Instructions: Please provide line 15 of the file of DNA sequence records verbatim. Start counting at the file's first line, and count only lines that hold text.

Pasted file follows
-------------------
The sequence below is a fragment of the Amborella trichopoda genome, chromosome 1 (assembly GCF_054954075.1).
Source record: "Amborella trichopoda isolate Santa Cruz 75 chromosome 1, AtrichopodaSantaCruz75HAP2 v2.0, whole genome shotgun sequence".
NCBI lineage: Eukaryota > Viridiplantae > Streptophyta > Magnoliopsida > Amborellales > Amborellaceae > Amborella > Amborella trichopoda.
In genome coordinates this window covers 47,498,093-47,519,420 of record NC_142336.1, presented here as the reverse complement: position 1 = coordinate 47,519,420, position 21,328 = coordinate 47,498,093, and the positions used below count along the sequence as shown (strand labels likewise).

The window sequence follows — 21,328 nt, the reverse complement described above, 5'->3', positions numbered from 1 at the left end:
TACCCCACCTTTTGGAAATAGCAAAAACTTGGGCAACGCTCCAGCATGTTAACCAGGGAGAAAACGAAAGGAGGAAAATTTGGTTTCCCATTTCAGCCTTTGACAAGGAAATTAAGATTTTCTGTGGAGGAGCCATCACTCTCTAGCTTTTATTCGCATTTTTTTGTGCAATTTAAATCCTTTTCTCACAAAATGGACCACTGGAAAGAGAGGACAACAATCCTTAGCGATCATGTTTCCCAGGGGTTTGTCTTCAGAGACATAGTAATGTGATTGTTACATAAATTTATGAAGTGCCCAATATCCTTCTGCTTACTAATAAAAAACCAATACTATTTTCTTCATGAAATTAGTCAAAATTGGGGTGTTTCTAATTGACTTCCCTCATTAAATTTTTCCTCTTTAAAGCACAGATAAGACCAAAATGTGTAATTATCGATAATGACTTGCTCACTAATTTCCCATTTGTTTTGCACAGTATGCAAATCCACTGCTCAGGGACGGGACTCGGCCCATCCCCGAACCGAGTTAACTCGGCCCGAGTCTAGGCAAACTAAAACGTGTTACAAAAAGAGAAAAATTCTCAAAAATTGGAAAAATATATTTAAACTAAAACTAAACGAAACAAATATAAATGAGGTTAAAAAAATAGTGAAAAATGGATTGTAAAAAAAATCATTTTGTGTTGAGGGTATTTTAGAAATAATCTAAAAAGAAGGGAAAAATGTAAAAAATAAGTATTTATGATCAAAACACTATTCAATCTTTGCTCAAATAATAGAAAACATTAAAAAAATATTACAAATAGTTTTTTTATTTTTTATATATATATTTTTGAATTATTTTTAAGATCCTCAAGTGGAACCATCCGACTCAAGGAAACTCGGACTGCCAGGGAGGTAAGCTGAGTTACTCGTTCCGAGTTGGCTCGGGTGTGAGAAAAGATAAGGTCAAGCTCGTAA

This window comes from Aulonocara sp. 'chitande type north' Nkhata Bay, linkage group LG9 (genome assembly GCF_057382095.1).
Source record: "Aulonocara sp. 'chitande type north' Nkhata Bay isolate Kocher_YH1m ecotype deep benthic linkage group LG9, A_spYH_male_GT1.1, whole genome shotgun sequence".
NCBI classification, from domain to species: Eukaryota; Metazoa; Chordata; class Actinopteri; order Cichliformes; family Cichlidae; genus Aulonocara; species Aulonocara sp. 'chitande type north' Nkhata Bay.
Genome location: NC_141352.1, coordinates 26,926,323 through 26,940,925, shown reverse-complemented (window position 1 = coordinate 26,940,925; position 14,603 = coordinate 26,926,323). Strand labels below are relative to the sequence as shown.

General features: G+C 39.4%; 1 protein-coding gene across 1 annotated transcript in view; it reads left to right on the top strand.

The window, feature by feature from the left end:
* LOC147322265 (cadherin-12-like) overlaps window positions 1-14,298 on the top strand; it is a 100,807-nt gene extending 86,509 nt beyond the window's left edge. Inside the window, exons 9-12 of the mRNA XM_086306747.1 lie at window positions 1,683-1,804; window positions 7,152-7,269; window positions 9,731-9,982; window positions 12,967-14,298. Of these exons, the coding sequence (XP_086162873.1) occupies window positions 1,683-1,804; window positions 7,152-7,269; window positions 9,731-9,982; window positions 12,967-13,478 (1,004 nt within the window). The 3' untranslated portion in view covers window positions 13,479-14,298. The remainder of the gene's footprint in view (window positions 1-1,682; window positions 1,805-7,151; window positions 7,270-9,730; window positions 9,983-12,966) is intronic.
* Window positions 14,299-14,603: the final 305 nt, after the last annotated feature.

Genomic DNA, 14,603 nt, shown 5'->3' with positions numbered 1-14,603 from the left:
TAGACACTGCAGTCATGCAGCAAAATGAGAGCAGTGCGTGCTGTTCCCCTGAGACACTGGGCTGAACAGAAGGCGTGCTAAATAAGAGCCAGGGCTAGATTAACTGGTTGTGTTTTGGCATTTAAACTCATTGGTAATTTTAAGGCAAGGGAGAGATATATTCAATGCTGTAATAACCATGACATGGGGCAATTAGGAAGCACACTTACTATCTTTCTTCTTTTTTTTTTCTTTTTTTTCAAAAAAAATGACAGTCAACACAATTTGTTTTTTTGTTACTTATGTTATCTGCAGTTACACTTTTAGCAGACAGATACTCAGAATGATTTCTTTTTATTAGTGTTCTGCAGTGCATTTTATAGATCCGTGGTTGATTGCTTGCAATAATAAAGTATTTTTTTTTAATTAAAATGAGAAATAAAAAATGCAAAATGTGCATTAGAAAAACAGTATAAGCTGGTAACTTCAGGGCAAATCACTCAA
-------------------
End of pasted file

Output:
Genomic DNA, 14,603 nt, shown 5'->3' with positions numbered 1-14,603 from the left: